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I think a lot of people use the term "right of way" in too broadly in these situations. You need to understand there are easements across land for very specific use or users, dedicated right of way as you would find in subduvisions, right of ways acquired by long term public use which the courts typically treat like limited use easements, then you have right of ways acquired through purchase, these can be either private or public. When asking about these from county staff its very likely they will generalize without doing the research. Then to further confuse the issue every state adopted laws in their early days to deal with public access and who gets the right of way if vacated. Another hybrid is counties allowing a subdivision with publicly dedicated right of way to privately control that right of way which is a means of getting gated communities.
 

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Talked again today with the County. Bona fide county owned road. It even has its own name.

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Locally we have a County road in a subdivision that has a county road name and number but is gated to only landowners behind the gate. The landowners have a trust fund they pay into that pays for road maintenance. No public tax money is being spent on the road only private money which in this day with trash dumping and theft is a benefit to those living behind the gate.
 

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Meaning the County here will simply tell you its a county road, but unless you live behind the gate you have no access rights. Just pointing out that strip of roadway and who can use it is simply not cut and dried.
 

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The example you cite above really sounds like a private road to me. The fact that there is a HOA fund and maintenance agreement in place....and a gate....screams private. Many private roads have officially recognized names for them. I'd be curious to know the name of this road you speak of.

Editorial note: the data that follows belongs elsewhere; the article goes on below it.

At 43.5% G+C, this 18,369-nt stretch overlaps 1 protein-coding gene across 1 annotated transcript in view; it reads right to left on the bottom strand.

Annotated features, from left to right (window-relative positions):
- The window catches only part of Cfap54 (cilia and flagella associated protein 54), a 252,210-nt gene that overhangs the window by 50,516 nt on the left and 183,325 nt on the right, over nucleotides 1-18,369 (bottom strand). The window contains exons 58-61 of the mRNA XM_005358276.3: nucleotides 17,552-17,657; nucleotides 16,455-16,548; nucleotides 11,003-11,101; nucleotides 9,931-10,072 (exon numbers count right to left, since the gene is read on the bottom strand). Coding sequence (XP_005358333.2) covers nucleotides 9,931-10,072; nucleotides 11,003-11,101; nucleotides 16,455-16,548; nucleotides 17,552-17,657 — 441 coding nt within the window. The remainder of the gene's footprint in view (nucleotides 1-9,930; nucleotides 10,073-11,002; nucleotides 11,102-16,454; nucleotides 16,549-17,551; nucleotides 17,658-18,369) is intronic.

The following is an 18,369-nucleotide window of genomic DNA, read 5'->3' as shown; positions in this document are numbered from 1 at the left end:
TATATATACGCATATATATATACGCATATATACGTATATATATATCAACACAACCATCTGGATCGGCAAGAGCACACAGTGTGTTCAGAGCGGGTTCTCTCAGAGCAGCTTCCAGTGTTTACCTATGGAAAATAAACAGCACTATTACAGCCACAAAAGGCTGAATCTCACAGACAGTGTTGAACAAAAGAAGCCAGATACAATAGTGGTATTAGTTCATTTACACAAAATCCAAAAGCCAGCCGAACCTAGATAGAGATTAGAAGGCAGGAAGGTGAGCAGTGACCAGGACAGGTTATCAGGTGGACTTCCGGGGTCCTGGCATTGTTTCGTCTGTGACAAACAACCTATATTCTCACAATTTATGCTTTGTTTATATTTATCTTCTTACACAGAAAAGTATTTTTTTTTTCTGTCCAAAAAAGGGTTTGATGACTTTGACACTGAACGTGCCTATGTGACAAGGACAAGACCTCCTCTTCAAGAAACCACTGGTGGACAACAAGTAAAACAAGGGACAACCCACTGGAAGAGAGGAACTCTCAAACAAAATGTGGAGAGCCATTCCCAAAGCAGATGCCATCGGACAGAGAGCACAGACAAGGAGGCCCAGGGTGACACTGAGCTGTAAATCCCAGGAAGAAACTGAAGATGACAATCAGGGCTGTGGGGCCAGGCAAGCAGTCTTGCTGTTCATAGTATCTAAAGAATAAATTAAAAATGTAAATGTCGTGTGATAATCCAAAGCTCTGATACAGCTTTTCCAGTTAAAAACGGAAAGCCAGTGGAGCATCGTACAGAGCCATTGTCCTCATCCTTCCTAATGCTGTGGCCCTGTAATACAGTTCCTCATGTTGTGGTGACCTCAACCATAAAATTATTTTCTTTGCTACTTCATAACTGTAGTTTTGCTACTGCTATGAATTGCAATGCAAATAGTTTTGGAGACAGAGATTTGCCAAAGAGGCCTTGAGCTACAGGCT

The road I am questioning in my original post is a public road, open to the public, with a 60 ft. wide County owned ROW. I've confirmed this verbally with the County, and the County GIS backs up County ownership.

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I should know i wrote the county agreement. Its a county owned 60 foot right of way with a 24 foot wide paved surface.
 

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Are you saying a WA county agreed to vacate a public right of way?

In Oregon, absent that vacate, it's a public road that the public can ingress and egress without any obstacle employed by adjacent land owners.
Washington State like many has thousands of miles of public ROW that are not opened up just trees and brush. The second part of ROW use is who maintains it. For a county to put money into that road they need to bring it the counties inventory of roads through legal action. Until that happens it remains an unopened ROW. The plus side of a gated county road to an subdivision is the property values are higher subjecting the property to higher tax.
 
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